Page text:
Birnbaum: Say you’re the customer and you start out by tweeting. They [the company’s agent] not only could DM back to you, they could switch the conversation right there to email or to SMS. Literally it’s just one drop down [in the Kustomer menu]. So with Kustomer, you can honor the customer’s preference–or the agent’s preference, for that matter: The agent could decide, “Micah might’ve tweeted at us, but I want to respond through text, because it’ll feel more personal, more discreet.”
A second reason DTC companies love us is that Kustomer is a true CRM [Customer Relationship Management solution].
Solomon: Shouldn’t that be KRM?
Birnbaum: KRM. Absolutely. We are a CRM–or KRM, if you prefer–platform, and the consumers supported by the Kustomer platform typically share tremendous amounts of data to allow the enrichment of their support experiences. As a result, we find that companies are using our platform for more than support. They use it for marketing. They use it for engagement.
Solomon: One of the things that struck me as a consumer trying to do a complex return and replacement with your client (Untuckit) was how seamless and efficient it seemed, not just for me as a consumer, but for the agents as well. It not only took zero work on my part to fix what was essentially my mistake as a consumer, it didn’t seem like they were struggling at their end either. Is this your doing?
Birnbaum: I’d like to think we had a hand in that. One of the most powerful aspects of what we do is our business process automation engine as well as our newly introduced KustomerIQ, which is the embedding of artificial Intelligence and machine learning across the Kustomer platform.
With Kustomer, you can automate complex business operations to do the heavy lifting. Kustomer can help agents do their work by automating routine tasks like returning a shirt or exchanging it for larger size. Although that’s actually a four-step process: generate an RMA, check inventory for a larger size, then go to an order system and so forth, Kustomer allows the entire series of tasks to be automated and essentially feel like one task to the agent.
You brought up Untuckit, and they’re one of our customers that permitted us to publish a case study. They saw a 25% improvement in agent productivity when switching to the Kustomer platform. Now, as a customer service consultant, you probably realize that 25 percent sounds like a crazy number.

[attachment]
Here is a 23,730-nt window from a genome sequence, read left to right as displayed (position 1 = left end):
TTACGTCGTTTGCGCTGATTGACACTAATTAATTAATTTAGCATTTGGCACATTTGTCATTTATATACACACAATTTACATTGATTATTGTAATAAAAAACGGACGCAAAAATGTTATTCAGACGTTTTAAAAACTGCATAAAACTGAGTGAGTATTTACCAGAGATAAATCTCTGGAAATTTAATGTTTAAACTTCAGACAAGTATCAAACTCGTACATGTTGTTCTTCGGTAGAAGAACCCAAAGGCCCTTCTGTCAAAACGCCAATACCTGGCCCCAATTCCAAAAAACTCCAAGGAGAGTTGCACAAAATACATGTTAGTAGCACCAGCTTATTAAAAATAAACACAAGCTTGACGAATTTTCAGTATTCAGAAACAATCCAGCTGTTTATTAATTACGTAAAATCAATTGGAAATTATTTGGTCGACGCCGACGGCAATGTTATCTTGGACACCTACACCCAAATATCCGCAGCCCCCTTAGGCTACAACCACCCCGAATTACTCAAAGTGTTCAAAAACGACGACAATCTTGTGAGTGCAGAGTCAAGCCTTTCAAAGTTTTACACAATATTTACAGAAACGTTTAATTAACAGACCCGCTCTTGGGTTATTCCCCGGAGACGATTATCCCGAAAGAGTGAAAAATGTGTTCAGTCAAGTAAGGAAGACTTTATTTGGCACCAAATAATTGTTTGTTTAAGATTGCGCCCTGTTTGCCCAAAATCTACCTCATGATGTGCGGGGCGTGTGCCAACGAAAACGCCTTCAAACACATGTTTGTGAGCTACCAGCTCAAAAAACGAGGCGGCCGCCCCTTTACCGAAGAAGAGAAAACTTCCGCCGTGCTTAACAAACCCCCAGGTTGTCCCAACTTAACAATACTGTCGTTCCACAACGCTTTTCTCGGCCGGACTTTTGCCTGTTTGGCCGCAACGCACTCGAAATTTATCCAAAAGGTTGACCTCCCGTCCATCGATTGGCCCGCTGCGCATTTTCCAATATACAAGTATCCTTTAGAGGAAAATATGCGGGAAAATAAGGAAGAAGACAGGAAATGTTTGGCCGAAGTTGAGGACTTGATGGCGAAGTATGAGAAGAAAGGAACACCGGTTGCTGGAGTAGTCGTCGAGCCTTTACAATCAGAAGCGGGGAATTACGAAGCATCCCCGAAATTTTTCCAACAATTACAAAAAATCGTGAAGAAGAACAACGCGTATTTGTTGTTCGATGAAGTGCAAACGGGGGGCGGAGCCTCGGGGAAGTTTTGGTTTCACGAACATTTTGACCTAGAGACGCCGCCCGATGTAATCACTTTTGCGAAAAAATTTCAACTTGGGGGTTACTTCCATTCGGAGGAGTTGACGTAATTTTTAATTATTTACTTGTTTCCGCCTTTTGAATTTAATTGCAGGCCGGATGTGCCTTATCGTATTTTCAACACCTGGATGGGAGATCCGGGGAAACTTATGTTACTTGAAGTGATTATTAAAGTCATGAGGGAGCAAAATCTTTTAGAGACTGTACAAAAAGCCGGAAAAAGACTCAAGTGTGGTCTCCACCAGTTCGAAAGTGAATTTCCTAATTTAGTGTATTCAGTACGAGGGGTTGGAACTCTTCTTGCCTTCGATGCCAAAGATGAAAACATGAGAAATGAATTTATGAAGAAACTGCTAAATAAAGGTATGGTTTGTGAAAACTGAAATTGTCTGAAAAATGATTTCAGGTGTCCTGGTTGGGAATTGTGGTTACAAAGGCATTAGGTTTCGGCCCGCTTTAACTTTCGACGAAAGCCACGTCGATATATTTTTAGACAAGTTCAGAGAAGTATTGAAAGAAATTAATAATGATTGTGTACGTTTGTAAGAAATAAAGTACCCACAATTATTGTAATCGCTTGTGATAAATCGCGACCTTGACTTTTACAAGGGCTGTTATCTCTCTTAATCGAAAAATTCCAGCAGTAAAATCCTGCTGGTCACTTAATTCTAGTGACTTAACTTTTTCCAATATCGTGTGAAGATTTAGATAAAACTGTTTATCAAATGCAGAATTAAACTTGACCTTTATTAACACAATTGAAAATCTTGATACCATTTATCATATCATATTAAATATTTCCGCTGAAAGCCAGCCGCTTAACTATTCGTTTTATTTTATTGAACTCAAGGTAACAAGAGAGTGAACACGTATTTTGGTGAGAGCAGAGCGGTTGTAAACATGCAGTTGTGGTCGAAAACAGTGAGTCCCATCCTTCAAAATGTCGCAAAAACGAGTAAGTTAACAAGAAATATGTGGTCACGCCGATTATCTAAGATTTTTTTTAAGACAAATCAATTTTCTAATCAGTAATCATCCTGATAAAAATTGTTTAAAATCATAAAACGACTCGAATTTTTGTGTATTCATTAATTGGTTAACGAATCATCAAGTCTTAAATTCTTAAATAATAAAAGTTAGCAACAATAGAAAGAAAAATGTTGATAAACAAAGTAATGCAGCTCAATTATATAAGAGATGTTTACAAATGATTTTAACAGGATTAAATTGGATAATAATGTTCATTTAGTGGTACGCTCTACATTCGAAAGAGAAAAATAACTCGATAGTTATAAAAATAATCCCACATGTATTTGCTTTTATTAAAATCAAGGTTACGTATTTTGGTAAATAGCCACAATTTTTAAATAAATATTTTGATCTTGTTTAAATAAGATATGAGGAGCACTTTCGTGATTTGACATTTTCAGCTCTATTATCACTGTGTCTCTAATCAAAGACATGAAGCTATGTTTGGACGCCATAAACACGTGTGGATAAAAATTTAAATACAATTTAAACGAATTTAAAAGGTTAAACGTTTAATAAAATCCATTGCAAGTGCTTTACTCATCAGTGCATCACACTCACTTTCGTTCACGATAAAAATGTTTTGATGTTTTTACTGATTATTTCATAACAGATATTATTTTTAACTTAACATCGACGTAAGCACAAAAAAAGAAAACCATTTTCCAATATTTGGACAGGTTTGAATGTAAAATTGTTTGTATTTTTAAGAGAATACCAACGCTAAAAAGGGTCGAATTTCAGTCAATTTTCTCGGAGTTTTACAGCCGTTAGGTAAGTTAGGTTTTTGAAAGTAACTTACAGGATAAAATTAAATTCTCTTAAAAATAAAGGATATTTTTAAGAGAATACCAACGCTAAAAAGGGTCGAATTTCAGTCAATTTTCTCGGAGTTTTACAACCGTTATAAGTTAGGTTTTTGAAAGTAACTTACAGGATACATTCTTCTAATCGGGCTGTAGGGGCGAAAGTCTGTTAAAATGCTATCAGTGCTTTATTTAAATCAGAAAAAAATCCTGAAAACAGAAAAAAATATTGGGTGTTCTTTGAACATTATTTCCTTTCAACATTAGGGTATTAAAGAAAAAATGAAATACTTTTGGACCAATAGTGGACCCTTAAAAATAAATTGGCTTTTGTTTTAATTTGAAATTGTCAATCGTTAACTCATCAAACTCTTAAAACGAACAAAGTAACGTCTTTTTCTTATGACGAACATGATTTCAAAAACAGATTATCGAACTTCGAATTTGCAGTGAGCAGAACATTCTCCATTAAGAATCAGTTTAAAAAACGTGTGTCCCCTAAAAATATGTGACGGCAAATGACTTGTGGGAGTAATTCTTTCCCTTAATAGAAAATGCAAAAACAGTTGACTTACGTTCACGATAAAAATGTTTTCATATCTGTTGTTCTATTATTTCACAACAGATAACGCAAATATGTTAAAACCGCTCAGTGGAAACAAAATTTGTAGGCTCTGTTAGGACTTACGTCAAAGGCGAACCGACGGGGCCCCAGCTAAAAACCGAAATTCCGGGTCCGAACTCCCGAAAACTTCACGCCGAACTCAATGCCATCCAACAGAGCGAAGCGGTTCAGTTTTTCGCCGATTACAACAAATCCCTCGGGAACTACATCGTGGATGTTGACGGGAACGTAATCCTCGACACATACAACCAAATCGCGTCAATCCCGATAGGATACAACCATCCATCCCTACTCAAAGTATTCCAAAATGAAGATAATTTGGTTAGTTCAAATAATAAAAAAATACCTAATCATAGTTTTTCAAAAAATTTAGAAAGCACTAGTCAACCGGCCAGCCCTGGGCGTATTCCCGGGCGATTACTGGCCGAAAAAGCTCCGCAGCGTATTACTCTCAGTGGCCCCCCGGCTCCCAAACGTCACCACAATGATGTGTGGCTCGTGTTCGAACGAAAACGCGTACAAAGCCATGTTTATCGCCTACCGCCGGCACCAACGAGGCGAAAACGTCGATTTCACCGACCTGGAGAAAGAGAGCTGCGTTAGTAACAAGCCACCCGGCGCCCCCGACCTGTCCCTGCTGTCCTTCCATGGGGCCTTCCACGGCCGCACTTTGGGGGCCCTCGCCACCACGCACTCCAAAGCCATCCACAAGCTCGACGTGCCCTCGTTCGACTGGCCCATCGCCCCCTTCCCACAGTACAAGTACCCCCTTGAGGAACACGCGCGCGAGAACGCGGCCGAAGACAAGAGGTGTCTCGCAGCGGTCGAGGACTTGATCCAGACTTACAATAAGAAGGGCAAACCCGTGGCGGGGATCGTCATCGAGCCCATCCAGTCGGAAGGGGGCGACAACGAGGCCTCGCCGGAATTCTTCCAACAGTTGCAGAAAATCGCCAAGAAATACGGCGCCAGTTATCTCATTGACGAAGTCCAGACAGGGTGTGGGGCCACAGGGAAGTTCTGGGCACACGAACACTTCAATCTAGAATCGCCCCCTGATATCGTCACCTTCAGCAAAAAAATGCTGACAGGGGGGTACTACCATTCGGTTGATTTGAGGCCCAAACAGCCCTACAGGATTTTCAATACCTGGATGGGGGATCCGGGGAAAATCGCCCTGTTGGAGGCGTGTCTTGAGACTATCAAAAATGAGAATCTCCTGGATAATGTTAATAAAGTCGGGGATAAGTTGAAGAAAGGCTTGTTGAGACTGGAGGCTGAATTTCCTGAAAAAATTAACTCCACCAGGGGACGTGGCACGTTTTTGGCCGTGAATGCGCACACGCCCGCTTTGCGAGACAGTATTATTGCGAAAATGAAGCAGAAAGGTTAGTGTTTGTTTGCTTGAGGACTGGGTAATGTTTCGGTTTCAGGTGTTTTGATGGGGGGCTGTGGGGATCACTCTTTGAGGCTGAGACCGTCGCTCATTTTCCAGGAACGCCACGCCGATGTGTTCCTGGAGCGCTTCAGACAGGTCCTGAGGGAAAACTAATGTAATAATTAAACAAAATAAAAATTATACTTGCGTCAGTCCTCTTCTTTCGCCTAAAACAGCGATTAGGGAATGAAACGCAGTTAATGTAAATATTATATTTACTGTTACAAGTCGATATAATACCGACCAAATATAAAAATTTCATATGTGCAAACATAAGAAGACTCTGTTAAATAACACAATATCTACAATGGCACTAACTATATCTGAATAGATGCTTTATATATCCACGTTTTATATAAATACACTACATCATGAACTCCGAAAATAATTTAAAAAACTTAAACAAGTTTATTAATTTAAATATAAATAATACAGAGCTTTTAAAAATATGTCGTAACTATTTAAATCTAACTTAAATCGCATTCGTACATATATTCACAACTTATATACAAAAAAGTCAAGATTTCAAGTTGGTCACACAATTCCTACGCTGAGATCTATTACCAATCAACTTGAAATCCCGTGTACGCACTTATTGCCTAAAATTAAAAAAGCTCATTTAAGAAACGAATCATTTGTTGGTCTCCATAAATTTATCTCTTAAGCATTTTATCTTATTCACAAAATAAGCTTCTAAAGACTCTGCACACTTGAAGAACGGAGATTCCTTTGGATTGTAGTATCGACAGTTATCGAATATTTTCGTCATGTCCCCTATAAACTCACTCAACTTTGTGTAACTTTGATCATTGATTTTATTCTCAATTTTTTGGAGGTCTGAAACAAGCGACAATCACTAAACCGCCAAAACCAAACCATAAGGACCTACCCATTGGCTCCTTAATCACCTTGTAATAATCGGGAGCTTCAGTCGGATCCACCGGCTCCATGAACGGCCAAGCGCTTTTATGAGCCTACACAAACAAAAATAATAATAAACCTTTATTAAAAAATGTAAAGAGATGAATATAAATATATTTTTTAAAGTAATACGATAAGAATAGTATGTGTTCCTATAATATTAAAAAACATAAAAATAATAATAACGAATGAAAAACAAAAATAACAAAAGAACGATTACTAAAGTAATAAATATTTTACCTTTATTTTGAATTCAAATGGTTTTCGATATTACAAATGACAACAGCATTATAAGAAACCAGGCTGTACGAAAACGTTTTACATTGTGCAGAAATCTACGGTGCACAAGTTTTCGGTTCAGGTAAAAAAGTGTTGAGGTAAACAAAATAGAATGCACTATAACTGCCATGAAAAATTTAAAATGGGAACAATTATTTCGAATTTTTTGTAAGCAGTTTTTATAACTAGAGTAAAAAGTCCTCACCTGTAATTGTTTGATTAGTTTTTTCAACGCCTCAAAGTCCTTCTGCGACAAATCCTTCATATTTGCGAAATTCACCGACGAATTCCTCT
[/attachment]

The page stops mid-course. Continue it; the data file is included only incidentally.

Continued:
Solomon: On the face of it, that number seems insane.
Birnbaum: It’s an amazing number. I come from a world where if you could shave five seconds off a five minute phone call, you’re a hero. 25% is crazy. But we’ve got multiple customers giving us similar numbers. [Here’s the Untuckit case study Birnbaum provided.]
Solomon: Now I do need to defend companies with a more traditional retail model. It would be wrong to imply that only DTC brands want to provide extraordinary customer service and support. In fact, I wouldn’t have the pants or belt I’m wearing right now if it weren’t for Joanne, my salesperson at Nordstrom, which has traditional retail roots even though it has been innovating in its delivery model recently.
Birnbaum: I agree 100%. And I’m happy to say that non-DTC merchants are getting with us more and more. Just this month, in fact, we brought on Abercrombie and Fitch.
Solomon: Where are most of your customers coming from?
Birnbaum (misunderstanding the question): Referrals. We have such great brand advocacy.
Solomon: I meant the question in a more brutal, competitive way.
Birnbaum: Oh. Where are they converting from? Almost all of our customers convert from either Zendesk, Salesforce or Oracle. That’s the mic drop.
Solomon: Pretty soon you’re going to have a yacht in the Americas Cup.
Birnbaum: Yeah, but I’m not a boating kind of guy. I’ll stay here in New York and keep doing what we’re doing. It’s what I love to do.
Solomon: Good answer.